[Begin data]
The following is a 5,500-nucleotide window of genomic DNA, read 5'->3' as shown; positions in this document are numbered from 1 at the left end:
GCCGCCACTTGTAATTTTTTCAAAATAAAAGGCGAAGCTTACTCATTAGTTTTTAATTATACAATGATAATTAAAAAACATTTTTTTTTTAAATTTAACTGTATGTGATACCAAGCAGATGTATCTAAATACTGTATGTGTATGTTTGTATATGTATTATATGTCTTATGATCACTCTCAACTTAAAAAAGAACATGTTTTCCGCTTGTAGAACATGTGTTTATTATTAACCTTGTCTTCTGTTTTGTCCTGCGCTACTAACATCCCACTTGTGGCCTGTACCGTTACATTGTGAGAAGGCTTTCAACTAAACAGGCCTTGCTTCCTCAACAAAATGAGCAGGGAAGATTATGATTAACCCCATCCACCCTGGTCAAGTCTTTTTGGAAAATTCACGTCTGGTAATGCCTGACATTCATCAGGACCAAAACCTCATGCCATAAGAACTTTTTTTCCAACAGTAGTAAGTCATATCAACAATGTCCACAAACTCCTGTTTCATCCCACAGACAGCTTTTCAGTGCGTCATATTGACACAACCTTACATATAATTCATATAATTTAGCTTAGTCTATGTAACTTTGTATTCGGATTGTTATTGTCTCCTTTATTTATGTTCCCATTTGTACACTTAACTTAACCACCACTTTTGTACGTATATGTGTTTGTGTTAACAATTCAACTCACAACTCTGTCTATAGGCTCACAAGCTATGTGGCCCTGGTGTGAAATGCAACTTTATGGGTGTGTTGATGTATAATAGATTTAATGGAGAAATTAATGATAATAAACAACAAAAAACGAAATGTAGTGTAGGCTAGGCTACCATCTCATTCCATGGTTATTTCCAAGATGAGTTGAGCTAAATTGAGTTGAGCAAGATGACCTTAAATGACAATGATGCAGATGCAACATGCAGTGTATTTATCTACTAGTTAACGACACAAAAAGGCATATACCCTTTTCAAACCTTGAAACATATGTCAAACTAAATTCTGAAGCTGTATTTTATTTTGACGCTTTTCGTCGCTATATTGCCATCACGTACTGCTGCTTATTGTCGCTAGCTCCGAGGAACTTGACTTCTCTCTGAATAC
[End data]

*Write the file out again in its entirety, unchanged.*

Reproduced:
The following is a 5,500-nucleotide window of genomic DNA, read 5'->3' as shown; positions in this document are numbered from 1 at the left end:
GCCGCCACTTGTAATTTTTTCAAAATAAAAGGCGAAGCTTACTCATTAGTTTTTAATTATACAATGATAATTAAAAAACATTTTTTTTTTAAATTTAACTGTATGTGATACCAAGCAGATGTATCTAAATACTGTATGTGTATGTTTGTATATGTATTATATGTCTTATGATCACTCTCAACTTAAAAAAGAACATGTTTTCCGCTTGTAGAACATGTGTTTATTATTAACCTTGTCTTCTGTTTTGTCCTGCGCTACTAACATCCCACTTGTGGCCTGTACCGTTACATTGTGAGAAGGCTTTCAACTAAACAGGCCTTGCTTCCTCAACAAAATGAGCAGGGAAGATTATGATTAACCCCATCCACCCTGGTCAAGTCTTTTTGGAAAATTCACGTCTGGTAATGCCTGACATTCATCAGGACCAAAACCTCATGCCATAAGAACTTTTTTTCCAACAGTAGTAAGTCATATCAACAATGTCCACAAACTCCTGTTTCATCCCACAGACAGCTTTTCAGTGCGTCATATTGACACAACCTTACATATAATTCATATAATTTAGCTTAGTCTATGTAACTTTGTATTCGGATTGTTATTGTCTCCTTTATTTATGTTCCCATTTGTACACTTAACTTAACCACCACTTTTGTACGTATATGTGTTTGTGTTAACAATTCAACTCACAACTCTGTCTATAGGCTCACAAGCTATGTGGCCCTGGTGTGAAATGCAACTTTATGGGTGTGTTGATGTATAATAGATTTAATGGAGAAATTAATGATAATAAACAACAAAAAACGAAATGTAGTGTAGGCTAGGCTACCATCTCATTCCATGGTTATTTCCAAGATGAGTTGAGCTAAATTGAGTTGAGCAAGATGACCTTAAATGACAATGATGCAGATGCAACATGCAGTGTATTTATCTACTAGTTAACGACACAAAAAGGCATATACCCTTTTCAAACCTTGAAACATATGTCAAACTAAATTCTGAAGCTGTATTTTATTTTGACGCTTTTCGTCGCTATATTGCCATCACGTACTGCTGCTTATTGTCGCTAGCTCCGAGGAACTTGACTTCTCTCTGAATAC